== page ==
Jazz and the Blues are both considered quintessential American musical inventions, and I would argue that they are the ONLY truly original contribution the US has made to world culture.  We certainly have not helped the culinary arts (until, at least, the Big Mac accepted as haute cuisine) and Hollywood output pales in comparison to the global impact of the Indian and Chinese movie studios (Consider Bollywood  in India – 10 times the audience, 3 times as many films per year, and one-third of the cost…not a bad formula).  Nope, in the great cultural scorecard, we Americans only have two points, Jazz and the Blues … and they are good, solid points.  But give me the Blues: three chords and the truth, a simple back-beat and TONS of attitude.

My baby, my baby, my baby  //  She gone done me wrong…

People my age don’t know the Blues.  They don’t know about how the Blues emerged from generations of suffering – a black minority population in the U.S. struggling to be recognized as human beings in a predominantly white society.  My generation can’t understand those struggles, even as we try to emulate those who suffered – with updated terminology, of course.  They had the Blues, we have Issues.  They play music, we play the victim.  They have jam sessions, we have therapy sessions.  You get the idea.

With this kind of disconnect, how did I find myself listening to classic, Chicago-style blues spilling from a bar in Singapore, of all places?  Just like my generation of Americans, young Singaporeans have had a cushy life.  Their parents suffered through the founding of the Republic of Singapore so their children could live in a clean, safe, beautiful environment—Asia as interpreted by Disney.  The vast majority of young Singaporeans are well-educated and nearly guaranteed a good job after school, even if they don’t work very hard on their studies; like emerging from the womb and being handed a birth certificate and a union card, minus the hard hat.  Standing outside the bar we thought, surely, these musicians could NOT be local!  Singaporeans just don’t “do” the Blues, do they?

So we stepped inside the establishment hosting this heavenly sound, a place called the Elephant Bar and sure enough, there was a live band of diverse heritage playing authentic Blues.  The lead singer, who also played the harmonica, was Chinese, as was the drummer.  On lead guitar was a Bahasa Indonesian, and the bass player looked Malay.  It was a veritable Benneton billboard of a band, an ecumenical movement of ethnicities, all centered on the same beat.  We had arrived on Jam Session night, and several other musicians weaved their way in to the proceedings: a German keyboardist, an Indian sax player and an Australian guitarist who looked like an accountant but played like the dickens—no slam against accountants, but they are typically hired because they can resolve credits and debits, not for their ability to resolve a screaming Blues lick back to its root note.

Yea, yea, I used to love her  //  But she ain’t never gonna stay…

For the first hour, Tom and I just sat there and enjoyed the show.  From Howlin’ Wolf to BB King to Stevie Ray Vaughn, these guys were smooth.  But then we started to wonder HOW these guys could play such great Blues.  They grew up with Canto-Pop, not Pop Wilson.  To them, Taj Mahal was a building, not a gritty Blues singer with a unique, twanging guitar style.  How did they “get” the Blues?

Well, I think they got the Blues because, at some level, the had the Blues and they understood its base message: “I love someone who, for whatever reason, does not (or used to, cannot, will not, could never-ever) love me and now loves some another schmuck (or guy, girl, cool car, job, hair style, or pet rock).”  This theme of unrequited love is universal, it knows no ethnic, religious, class or cultural boundaries.  Though he did not tell us directly, the singer had obviously been dumped on his sorry butt—I know that look because I’ve seen it in the mirror (but with a larger nose and blue eyes).  You see, it’s THE Blues and not “A Blue Feeling”…you got it, I got it, and it’s all the same, all over the world.  We know this deep inside, but it is good, once in awhile, to have someone stand up in a smoky bar and testify to this fact.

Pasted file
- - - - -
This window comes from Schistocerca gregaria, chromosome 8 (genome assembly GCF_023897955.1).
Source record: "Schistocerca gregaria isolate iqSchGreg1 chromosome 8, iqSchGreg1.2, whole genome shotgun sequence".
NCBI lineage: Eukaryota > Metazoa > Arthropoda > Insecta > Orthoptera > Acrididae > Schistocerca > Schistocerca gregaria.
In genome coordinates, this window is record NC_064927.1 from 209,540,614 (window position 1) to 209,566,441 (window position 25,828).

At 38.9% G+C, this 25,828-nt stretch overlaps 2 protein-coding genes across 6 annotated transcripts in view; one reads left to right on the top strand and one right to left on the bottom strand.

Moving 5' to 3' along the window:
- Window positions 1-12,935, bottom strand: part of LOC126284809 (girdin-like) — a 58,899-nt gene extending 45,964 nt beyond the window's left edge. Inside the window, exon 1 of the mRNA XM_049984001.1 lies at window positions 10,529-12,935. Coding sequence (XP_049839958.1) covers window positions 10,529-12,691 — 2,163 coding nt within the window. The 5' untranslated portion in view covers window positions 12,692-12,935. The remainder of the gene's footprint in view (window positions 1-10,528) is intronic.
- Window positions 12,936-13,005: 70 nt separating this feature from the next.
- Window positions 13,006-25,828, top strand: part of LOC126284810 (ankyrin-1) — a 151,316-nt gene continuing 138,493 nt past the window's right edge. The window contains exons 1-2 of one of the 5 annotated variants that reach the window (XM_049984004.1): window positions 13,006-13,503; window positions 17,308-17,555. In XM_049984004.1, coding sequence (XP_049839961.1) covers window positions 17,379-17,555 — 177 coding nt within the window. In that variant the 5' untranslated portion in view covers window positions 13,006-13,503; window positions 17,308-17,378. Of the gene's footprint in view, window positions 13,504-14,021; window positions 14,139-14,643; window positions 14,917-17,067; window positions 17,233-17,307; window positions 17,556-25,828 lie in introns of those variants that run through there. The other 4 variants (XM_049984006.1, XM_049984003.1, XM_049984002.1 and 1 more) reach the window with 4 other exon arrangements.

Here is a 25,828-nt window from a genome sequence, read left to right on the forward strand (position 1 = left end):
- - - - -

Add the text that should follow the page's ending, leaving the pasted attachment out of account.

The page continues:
Instead I got the blues  //  And they ain’t never gonna go away…

So lovesickness is universal, but there was mojo in that band beyond the personal pain of the individual members.  To step back and look at the ethnic composition of the group was to experience a painful—and very recent—part of each of their histories…in fact, of OUR histories.  In some parts of Asia, the Malays and the Chinese do not get along; in Indonesia, the Bahasa majority have been rioting on the Chinese minority; and China and India had border skirmishes as recently as a few years ago.  If it sounds like everyone is picking on the Chinese, throw the Westerners in the mix and it evens out – those Colonial masters picked on everyone.  And then you can pit the two white guys off against each other to view a microcosm of WWII.

But there they were: the Chinese drummer and Malay bass player laying the foundation with the Chinese harp player and Aussie and Indonesian guitarists exchanging leads with the German keyboardist, all in a song about personal pain and suffering: “It used to be good, and now it ain’t so good.”

If we had been listening to a Grunge band it would have ended there: life sucks, it’s not fair and ain’t going to get any better.  But the Blues, REAL Blues, aren’t so depressing.  The Blues resolve in a typically Taoist manner by saying, “Sure, life is tough, but this is the essence of the human condition. We all got it.  Get over it.  Nothing to see here … move along with your life.”  The pain of the Blues is exquisitely fair because we ALL feel it.

The Jambalaya of a band playing the Blues at the Elephant Bar in Singapore is not going to change the world, but I bet you it has changed those guys.

But you know baby, that’s OK  // Yea, baby, that’s OK